Ototoxicity has occurred in patients receiving vancomycin hydrochloride. It may be transient or permanent. It has been reported mostly in patients who have been given excessive doses, who have an underlying hearing loss, or who are receiving concomitant therapy with another ototoxic agent, such as an aminoglycoside. Vancomycin should be used with caution in patients with renal insufficiency because the risk of toxicity is appreciably increased by high, prolonged blood concentrations.

Dosage of vancomycin hydrochloride must be adjusted for patients with renal dysfunction (see and ).

Clostridium difficile

C. difficile

C. difficile

C. difficile

If CDAD is suspected or confirmed, ongoing antibiotic use not directed against may need to be discontinued. Appropriate fluid and electrolyte management, protein supplementation, antibiotic treatment of , and surgical evaluation should be instituted as clinically indicated.


What might happen if I take too much Vancomycin?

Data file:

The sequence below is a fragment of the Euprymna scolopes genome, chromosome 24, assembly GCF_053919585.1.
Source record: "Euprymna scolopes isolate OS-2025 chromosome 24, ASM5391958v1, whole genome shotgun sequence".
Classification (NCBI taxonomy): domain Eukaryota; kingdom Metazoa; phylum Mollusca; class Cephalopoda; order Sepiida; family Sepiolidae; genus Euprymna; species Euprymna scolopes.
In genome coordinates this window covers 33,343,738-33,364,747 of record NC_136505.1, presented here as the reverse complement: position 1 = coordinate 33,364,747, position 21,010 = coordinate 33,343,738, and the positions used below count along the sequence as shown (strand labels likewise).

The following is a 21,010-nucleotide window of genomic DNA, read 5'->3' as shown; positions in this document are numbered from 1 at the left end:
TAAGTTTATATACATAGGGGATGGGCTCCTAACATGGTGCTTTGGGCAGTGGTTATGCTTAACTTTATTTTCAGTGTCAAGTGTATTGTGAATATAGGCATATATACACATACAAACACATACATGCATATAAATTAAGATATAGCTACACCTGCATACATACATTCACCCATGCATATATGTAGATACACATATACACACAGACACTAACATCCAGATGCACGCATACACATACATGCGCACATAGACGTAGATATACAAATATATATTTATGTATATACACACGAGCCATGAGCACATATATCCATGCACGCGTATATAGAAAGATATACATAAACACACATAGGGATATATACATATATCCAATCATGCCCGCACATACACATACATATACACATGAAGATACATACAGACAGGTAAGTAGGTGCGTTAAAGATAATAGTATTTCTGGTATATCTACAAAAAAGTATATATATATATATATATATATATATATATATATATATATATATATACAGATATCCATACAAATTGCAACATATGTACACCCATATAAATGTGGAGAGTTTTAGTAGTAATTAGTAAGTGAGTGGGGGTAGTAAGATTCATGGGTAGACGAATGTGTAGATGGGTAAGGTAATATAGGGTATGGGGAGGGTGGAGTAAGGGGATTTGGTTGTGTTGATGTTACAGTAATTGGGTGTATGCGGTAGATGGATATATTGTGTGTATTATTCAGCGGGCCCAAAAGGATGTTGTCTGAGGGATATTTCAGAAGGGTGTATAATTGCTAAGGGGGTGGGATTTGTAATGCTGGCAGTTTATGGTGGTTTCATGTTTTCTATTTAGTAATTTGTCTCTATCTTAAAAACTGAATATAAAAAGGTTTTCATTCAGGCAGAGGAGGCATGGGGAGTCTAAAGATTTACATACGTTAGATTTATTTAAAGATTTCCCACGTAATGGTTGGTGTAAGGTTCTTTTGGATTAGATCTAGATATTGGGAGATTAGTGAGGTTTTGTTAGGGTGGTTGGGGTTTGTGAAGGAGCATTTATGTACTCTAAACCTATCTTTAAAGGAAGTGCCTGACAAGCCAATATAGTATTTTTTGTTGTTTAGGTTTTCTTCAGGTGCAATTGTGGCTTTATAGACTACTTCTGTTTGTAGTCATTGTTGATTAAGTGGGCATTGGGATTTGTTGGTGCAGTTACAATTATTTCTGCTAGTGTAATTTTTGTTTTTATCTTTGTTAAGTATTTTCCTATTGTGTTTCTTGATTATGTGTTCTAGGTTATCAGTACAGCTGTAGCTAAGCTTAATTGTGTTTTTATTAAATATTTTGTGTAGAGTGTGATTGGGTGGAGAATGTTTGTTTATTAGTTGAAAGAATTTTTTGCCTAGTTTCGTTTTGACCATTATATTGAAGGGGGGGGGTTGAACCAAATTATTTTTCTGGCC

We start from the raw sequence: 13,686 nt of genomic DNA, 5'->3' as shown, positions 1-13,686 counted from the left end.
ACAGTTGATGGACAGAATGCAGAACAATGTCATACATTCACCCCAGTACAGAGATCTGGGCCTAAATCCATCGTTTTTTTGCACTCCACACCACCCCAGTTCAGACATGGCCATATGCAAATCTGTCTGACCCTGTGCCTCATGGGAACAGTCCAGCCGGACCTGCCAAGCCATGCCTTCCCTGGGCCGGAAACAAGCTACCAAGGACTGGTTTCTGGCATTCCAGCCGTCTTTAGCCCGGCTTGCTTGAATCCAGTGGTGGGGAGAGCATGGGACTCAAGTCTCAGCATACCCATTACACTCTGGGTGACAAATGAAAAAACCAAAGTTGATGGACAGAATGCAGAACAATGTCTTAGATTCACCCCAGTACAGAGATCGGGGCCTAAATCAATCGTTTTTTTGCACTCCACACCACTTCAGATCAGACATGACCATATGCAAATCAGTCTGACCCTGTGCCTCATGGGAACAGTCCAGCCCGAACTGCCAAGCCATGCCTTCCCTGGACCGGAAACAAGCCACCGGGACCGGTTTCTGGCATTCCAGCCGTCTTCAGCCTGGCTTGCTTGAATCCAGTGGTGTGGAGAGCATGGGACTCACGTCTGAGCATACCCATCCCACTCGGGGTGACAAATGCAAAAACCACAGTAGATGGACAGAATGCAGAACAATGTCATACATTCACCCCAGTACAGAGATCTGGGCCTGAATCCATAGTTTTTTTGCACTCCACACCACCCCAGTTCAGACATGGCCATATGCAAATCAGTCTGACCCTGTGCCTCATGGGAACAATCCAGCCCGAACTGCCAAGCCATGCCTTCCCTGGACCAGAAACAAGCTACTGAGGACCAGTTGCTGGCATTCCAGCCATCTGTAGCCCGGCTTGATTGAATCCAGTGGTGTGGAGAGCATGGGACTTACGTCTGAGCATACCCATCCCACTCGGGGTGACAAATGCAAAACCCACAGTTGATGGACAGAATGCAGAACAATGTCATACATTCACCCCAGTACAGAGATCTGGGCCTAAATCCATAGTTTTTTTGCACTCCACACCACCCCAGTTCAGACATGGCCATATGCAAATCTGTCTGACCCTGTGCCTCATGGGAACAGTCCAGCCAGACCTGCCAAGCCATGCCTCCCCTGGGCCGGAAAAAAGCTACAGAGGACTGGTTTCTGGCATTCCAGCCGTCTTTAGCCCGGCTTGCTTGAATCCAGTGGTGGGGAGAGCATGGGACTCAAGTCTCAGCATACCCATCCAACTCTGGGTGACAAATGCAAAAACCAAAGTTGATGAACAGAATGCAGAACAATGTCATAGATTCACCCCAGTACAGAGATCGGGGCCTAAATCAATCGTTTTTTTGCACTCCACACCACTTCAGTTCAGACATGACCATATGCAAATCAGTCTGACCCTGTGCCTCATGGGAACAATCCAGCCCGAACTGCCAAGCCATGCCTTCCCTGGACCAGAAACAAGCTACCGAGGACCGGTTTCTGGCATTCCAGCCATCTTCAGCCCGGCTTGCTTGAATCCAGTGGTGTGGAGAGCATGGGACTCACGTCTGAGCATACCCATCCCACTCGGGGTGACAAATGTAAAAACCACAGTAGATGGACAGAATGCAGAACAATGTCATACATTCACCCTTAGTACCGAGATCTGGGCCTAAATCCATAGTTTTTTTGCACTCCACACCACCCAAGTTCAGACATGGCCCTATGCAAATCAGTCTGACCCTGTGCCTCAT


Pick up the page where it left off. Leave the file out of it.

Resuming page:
Supportive care is advised, with maintenance of glomerular filtration. Vancomycin is poorly removed by dialysis. Hemofiltration and hemoperfusion with polysulfone resin have been reported to result in increased vancomycin clearance. The median lethal intravenous dose is 319 mg/kg in rats and 400 mg/kg in mice.

To obtain up-to-date information about the treatment of overdose, a good resource is your certified Regional Poison Control Center. Telephone numbers of certified poison control centers are listed in the Physicians' Desk Reference (PDR). In managing overdosage, consider the possibility of multiple drug overdoses, interaction among drugs, and unusual drug kinetics in your patient.